IT security for SaaS solutions – what to consider

It is becoming increasingly common to use SaaS solutions (software as a service), mainly because it is cost-effective, easy to use as operation and maintenance is handled by the supplier and can have high security because things can go wrong if you’re not careful and assure safety before purchase. Too many people buy a SaaS solution with the same attitude as when buying a car, they expect the person who built the car has ensured that it is safe and sound.


3 important things to consider before purchasing a SaaS solution


1. Distribution of responsibilities


Start by finding out who is responsible and for what to get a good overview of the solution. Cloud has many different models, Private Cloud where you set up your own environment, run, and manage your own machines. Infrastructure as a Service where you as a customer are responsible for certain parts and the supplier for certain parts. Then there is Platform as a Service, where the supplier handles most of it, and Software as a Service, which we talk about in this article.


It’s your responsibility to ensure that you purchase a product that can handle the security classification of data that the solution will handle. Like buying a car, Volvo is responsible for making sure you can drive the car safely and that it doesn’t crash, but should you crash and get hurt, It’s your problem.


2. Requirements


When evaluating suppliers and during the purchase, it’s important that you have the requirements for security clear so that you can ensure that your data is completely safe with the one you choose.


What a statement of requirements should contain is individual, always start from what kind of data you have in the solution when you set your statement of requirements. For example, if you have credit card information, the solution must be able to handle PCI DSS, and if you have personal data, the solution must follow the GDPR law.


Even though the requirements are individual, the vast majority usually ensure that penetration tests are carried out. Something that’s usually done by the supplier. One tip is to ensure that the supplier brings in a pentester from an independent party. To be extra safe, you should also be required to use your own independent testers when you buy a solution, which almost always is okay. At the end of this article, you will find a list of the most important general things you should include in a security statement.


The suppliers are usually very positive about bringing in an external party and paying for the security tests, but I think you should make sure that the supplier covers that cost. After all, you are the customer and will pay for the product. It’s like buying a car and then taking it to a garage to check if it’s safe, you don’t.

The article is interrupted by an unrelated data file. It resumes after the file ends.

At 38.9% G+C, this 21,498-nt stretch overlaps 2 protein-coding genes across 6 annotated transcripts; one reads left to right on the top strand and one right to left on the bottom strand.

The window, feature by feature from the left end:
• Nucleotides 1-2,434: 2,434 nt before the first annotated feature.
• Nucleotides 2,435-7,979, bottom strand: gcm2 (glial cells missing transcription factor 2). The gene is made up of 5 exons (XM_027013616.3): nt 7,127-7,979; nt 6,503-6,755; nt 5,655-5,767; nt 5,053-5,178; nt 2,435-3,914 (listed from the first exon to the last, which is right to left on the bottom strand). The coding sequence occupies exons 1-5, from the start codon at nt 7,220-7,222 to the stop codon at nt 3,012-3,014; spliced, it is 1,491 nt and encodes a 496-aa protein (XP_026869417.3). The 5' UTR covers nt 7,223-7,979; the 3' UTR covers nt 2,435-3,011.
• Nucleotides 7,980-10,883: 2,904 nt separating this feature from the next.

Depending on the SaaS solution you may make customized configurations and integrations. If so, you carry out the tests at your own expense.


Most of the time it is good to ensure your requirements with the supplier during evaluation/before purchase, but unfortunately many find this out too late. This makes you end up in a situation without customized data requirements, which makes the whole thing more complex. Number one is to look at the solution, assess how critical it is for your information and see if there’s something you must/can change. The second is to find out if the supplier is willing to make these changes, which they usually are. From there, you develop a set of requirements that you go through together, looking at what exists today and what needs to be fixed.


The SaaS providers are almost always amenable to change work, but you need to understand that it’s not something that will happen overnight but takes time. If you were to receive a no, you simply have to make a decision whether it is possible to live with the risk or start looking for a new platform.


3. The supplier’s processes around security and testing


Before a purchase is made, it is also important to find out what the supplier’s testing process looks like and how they work with security. You don’t want to have a product owner who prioritize other things but security and its measures.


Find out if they do security testing and, if so, what security testing they do. Find out how they do the tests, who performs the tests, how often they perform them, and what the process looks like to resolve vulnerabilities should they occur. Feel free to ask for evidence to review what the reports look like and how they have resolved previous vulnerabilities (if any).


There should be continuity in their security work, tests should not only be done when someone asks or every three years.




As more companies have started moving towards different SaaS solutions, the supplier side has completely exploded. Regardless of whether you choose to operate your own or run with SaaS solutions, it is extremely important to ensure that the application, infrastructure, and data are adequately protected. The problem is we often expect security to be in place without verifying or making demands during the purchase, which can lead to fatal consequences in the event of an attack.


We have therefore compiled a checklist of what you should include in your requirements during the purchase phase of a SaaS solution. You’ll find the checklist here.

Jon Jezierski

Jon Jezierski is a driven, inclusive, and passionate IT security specialist who always has a smile on his face. Over the years, he has worked in most sectors and is a seasoned presenter for both small and large groups.


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